Photo: David J. Griffin/Icon Sportswire

If you’re a regular viewer of Yankees, Phillies, Cubs, Athletics or White Sox broadcast crews this season, you might have seen and heard the broadcasters provide a scouting report on the home plate umpire.

The information from those scouting reports comes from our company. We provide them with heat maps and data points on strike-calling tendencies. The primary questions we answer with that information are:

How often is a pitch thrown to a certain area called a strike and how does that compare to other umpires?

For example, here’s what the Phillies’ broadcast on NBC Philadelphia ran after Trea Turner took an outside pitch that home plate umpire Alfonso Márquez called a strike a few days ago.

Alfonso Marquez tendencies - a small strike zone with one exception, wide outside corner for RH Batters

From a broader perspective, SIS divides credit for called strikes among the catcher, umpire, pitcher, and batter through a process that you can read about here. In doing so, we created two metrics: Extra Strikes Per 150 Called Pitches and Strike Zone Runs Saved, with the latter being calculated to provide a run value based on the raw number of extra strikes called.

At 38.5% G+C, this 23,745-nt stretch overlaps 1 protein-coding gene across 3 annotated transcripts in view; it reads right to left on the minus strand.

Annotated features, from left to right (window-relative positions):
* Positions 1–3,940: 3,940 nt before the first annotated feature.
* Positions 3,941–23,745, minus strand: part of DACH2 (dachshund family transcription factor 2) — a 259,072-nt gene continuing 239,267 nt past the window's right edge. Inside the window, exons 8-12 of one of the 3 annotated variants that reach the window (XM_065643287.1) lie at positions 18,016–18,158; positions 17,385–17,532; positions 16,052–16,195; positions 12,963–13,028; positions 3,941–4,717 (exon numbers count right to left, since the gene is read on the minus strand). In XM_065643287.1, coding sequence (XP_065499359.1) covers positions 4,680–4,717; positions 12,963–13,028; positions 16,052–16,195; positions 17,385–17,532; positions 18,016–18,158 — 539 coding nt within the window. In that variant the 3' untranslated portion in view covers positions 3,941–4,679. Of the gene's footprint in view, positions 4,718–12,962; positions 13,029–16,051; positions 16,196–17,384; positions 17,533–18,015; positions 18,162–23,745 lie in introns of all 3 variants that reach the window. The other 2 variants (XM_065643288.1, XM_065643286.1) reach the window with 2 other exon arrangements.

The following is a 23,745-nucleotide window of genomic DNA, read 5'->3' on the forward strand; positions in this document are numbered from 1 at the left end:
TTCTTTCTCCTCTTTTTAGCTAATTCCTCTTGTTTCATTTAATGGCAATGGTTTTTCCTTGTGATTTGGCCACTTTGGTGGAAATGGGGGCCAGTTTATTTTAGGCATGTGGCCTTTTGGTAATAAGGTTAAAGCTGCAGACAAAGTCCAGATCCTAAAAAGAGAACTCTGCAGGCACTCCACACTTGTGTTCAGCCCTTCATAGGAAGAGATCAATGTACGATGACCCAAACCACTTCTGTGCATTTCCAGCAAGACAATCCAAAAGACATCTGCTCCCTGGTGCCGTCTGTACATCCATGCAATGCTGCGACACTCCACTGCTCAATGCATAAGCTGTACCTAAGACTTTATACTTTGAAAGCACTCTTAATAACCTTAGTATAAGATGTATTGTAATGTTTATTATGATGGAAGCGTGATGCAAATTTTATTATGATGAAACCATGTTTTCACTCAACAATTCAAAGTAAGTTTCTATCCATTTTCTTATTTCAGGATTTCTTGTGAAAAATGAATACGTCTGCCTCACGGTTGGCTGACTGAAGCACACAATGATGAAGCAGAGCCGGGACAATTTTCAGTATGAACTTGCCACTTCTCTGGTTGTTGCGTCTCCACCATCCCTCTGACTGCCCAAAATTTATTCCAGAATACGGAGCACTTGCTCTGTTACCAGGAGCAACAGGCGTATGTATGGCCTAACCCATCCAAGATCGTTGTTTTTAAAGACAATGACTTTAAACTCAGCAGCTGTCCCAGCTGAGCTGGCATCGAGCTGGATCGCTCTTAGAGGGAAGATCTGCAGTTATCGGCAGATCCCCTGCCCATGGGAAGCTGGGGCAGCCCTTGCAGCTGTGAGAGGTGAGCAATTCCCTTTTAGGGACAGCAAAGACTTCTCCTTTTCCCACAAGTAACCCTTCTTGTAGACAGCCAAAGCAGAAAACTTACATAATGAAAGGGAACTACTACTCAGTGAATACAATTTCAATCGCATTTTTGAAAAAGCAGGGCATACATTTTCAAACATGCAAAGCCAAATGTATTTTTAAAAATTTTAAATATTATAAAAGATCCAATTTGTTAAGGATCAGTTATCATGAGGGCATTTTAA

This allows us to gauge an umpire’s tendency to call more or fewer strikes than expected. An umpire who calls a lot more strikes than expected has a high Strike Zone Runs Saved total.

Note that we’re not exploring the idea of correct call versus incorrect call. We’re looking at how each MLB umpire compares to other umpires in strike-calling. And with more detailed data, we can ascertain whether their strike zones are bigger or smaller heightwise and narrower or wider lengthwise.

Last season we wrote an article about how Doug Eddings and Bill Miller have called considerably more strikes than expected dating to the first season we tracked for umpire tendencies, 2010.

Here are the umpires with the most Strike Zone Runs Saved since the start of the 2022 season. You can think of them as umpires who tend to call a good deal more strikes than expected when looking at all MLB umpires’ strike-calling tendencies.

Most Strike Zone Runs Saved – Since 2022

Márquez, despite that odd strike call against Turner, ranks closer to the other end of called strike tendency leaderboards.

Here are the umpires with the fewest Strike Zone Runs Saved since the start of the 2022 season. You can think of them as umpires who tend to call considerably fewer strikes than expected when taking into account all MLB umpires’ strike-calling tendencies.

Fewest Strike Zone Runs Saved – Since 2022

If you’re watching one of our partner’s telecasts this season, we hope you enjoy the added perspective this umpire information brings. It gives you another way to look at how the human element – that of not all umpires being the same when it comes to calling balls and strikes – impacts the sport.